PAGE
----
Joan Allison's grandmother, Catherine Wallis.
On the evening of Sunday, April 14, 1912, three passengers on board the Titanic were anticipating their arrival in America. Catherine Wallis was a 35-year-old widow with four children at home in Southampton, England. As a third-class matron, she tended to the needs of the third-class passengers. Two-year-old Gosta Paulson and his three siblings were traveling from Sweden with their mother, Alma, to meet their father, Nils, in Chicago. Two years earlier, Nils was forced to leave the country in the wake of a coal mining strike. He had since been working as a trolley operator and saving enough money to move his family to the United States. Although born and raised in rural England, Charlie Shorney's work as the valet for a wealthy family had enabled him to travel. His worldliness spawned an ambitious plan; with half the family silver in tow, Shorney was on his way to meet his fiancée Marguerite and start one of the first taxi cab companies in New York City. Inspired by the notion of sailing on the world's greatest vessel, Shorney had changed his ticket so that he could ride on the Titanic. It was a fatal decision. Titanic was headed directly into an ice field 80 miles long.
Fairview Lawn Cemetery
At 11:40 p.m., April 14, lookouts spotted an iceberg in the ship's path, but it was too late. Titanic hit the iceberg and water began to flood into the forward hull. The ship was totally submerged by 2:20 a.m. Catherine, Gosta, and Charlie never made it to America.
More than 1,500 passengers perished when Titanic sank. Two days later, a Canadian salvage ship, the Mackay-Bennett, left port in Halifax, Nova Scotia, sailing 700 nautical miles southeast to the scene of the ocean liner disaster. All in all, the sailors were able to recover over 300 bodies from the water. The sailors numbered each of the bodies, buried some at sea, and brought the rest back to Halifax. Many of the unidentified vctims were buried in graves in Halifax's Fairview Lawn cemetery.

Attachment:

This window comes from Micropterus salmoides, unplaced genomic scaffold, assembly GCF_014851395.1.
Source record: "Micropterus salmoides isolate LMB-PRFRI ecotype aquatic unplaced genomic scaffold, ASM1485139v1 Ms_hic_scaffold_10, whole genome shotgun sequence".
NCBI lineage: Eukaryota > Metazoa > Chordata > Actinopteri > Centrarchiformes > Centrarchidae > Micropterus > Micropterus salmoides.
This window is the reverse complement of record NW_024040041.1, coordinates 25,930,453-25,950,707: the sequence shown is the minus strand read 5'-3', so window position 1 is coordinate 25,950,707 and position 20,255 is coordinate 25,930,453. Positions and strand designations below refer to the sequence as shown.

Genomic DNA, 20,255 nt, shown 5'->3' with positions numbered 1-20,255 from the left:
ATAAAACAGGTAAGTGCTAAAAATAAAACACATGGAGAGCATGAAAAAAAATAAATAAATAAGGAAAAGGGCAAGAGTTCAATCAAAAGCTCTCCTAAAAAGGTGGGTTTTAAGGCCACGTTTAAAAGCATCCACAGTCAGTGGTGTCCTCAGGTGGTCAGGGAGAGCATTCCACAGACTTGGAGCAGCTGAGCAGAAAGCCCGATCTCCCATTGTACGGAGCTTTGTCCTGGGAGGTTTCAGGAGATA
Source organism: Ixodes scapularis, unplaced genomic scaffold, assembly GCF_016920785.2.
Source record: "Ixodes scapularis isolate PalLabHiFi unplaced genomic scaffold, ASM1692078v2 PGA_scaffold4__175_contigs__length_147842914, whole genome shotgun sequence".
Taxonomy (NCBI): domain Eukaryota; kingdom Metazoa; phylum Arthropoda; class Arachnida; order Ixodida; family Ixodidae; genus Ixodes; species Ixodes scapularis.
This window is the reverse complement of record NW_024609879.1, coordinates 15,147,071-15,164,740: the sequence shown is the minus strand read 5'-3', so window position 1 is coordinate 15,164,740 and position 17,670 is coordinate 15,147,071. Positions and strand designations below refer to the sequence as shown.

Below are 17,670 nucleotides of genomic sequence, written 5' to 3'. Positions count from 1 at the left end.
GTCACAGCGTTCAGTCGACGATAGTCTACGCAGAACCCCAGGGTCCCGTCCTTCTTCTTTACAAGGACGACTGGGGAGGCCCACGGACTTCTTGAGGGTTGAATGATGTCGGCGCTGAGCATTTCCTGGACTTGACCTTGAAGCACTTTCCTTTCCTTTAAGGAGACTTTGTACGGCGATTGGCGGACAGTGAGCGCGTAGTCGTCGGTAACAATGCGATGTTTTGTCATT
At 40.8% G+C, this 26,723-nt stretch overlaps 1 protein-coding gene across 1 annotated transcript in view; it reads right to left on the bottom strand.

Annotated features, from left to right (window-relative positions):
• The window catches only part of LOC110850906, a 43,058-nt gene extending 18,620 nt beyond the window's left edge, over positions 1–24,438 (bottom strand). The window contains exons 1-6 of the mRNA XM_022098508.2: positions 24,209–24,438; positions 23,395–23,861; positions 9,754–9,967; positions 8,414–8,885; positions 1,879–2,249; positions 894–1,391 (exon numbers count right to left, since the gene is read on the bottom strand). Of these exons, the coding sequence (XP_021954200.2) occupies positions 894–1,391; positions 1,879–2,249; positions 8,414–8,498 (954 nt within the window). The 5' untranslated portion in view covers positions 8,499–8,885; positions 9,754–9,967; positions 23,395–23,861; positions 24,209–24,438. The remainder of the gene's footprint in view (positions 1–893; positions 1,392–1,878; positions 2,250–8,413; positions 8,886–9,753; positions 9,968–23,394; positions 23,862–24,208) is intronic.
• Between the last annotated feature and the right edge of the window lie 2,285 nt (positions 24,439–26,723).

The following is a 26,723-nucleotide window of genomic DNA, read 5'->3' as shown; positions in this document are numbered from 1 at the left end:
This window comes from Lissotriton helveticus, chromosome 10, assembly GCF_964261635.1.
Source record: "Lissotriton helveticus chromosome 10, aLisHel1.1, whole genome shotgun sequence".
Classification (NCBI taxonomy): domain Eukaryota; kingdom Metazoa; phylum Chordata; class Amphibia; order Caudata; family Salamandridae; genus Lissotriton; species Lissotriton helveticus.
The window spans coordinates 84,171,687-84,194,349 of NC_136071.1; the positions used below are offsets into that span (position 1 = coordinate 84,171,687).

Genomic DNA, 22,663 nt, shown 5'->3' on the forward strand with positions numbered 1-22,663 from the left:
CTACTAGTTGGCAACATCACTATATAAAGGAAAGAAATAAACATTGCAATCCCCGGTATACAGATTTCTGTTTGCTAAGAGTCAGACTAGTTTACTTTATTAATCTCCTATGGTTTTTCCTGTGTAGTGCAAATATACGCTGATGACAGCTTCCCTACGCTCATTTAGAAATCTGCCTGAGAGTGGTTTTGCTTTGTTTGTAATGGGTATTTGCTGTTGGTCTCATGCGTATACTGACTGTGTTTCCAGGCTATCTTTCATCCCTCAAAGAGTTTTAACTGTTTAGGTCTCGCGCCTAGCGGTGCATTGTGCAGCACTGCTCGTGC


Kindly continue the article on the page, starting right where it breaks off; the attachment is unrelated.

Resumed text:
Among the unidentified victims recovered by the shipmates of the Mackay-Bennett was a young blond boy described in the coroner's report as being around two years of age. The sailors were so moved by the fate of this unknown child that they arranged a funeral service for the boy and had a headstone placed on his grave, which they dedicated "to the memory of an unknown child." The little boy's grave has come to symbolize all the children who perished on the Titanic.
Ninety years later, Catherine Wallis' granddaughter, Joan Allison, is trying to put her grandmother to rest. Hopeful that her grandmother might have been buried in one of these graves, Allison contacted historian Alan Ruffman. Searching through coroner's reports in the Public Archives of Nova Scotia, Ruffman identified a victim that fit the description of Catherine Wallis and, with the help of DNA expert Dr. Ryan Parr of Lakehead University in Thunder Bay, Ontario, sought to solve Joan Allison's mystery. Inspired by their task, Ruffman and Parr continued working to identify victims of the Titanic. With a little luck, they hoped to pinpoint the resting-places of Gosta Paulson and Charlie Shorney.